Within a conservation area, trees that have a stem diameter which is bigger than 75 mm when measured at a height of 1.5 metres above ground level are subject to statutory protection.

Before you carry out any work to a tree you need to give the council 6 weeks notice of your intention to do so. The notice can be given by completing the apply to work on protected trees form below or by email to This allows the council to make a Tree Preservation Order (TPO) and stop the works if they are harmful to a public space or the character of the conservation area.

Tree Preservation Orders (TPO) may apply to any tree, group of trees or woodlands that make an important contribution to a public amenity.  Before any work can take place to a tree that is subject to a tree preservation order, you must apply for consent to carry out work to the tree by completing the application form below.  

To find out if a tree, or group of trees, is protected please check on the online map found under Protected Trees.

The council is able to make new TPO’s at any time if it feels that important trees are under threat.  The council has the freedom to decide when trees are important and when it would be necessary to protect them.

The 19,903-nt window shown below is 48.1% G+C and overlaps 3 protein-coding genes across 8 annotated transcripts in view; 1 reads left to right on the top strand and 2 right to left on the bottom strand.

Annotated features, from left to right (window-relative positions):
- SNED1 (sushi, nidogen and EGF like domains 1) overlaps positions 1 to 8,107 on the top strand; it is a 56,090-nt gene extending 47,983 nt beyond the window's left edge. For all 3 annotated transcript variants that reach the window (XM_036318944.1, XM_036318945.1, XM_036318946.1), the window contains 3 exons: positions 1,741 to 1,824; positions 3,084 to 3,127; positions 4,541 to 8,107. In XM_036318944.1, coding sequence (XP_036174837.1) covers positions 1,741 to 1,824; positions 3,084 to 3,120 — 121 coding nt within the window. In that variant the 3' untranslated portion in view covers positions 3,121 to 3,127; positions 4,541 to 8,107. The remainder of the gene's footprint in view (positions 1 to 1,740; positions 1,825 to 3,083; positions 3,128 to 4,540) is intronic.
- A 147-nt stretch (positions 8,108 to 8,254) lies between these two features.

The appropriate test for making a TPO is that the loss or damage to the tree (or trees) would cause significant harm to a public space.

Individuals or organisations can request that the Council consider making a TPO by completing the ‘Request a Tree Preservation Order’ form.

It is important that you read the national guide to tree applications and Cornwall councils tree works application submission guide before completing the form.  

Apply online to work on protected trees

Applications should provide a detailed description of the proposed works and set out why you wish to carry out the work.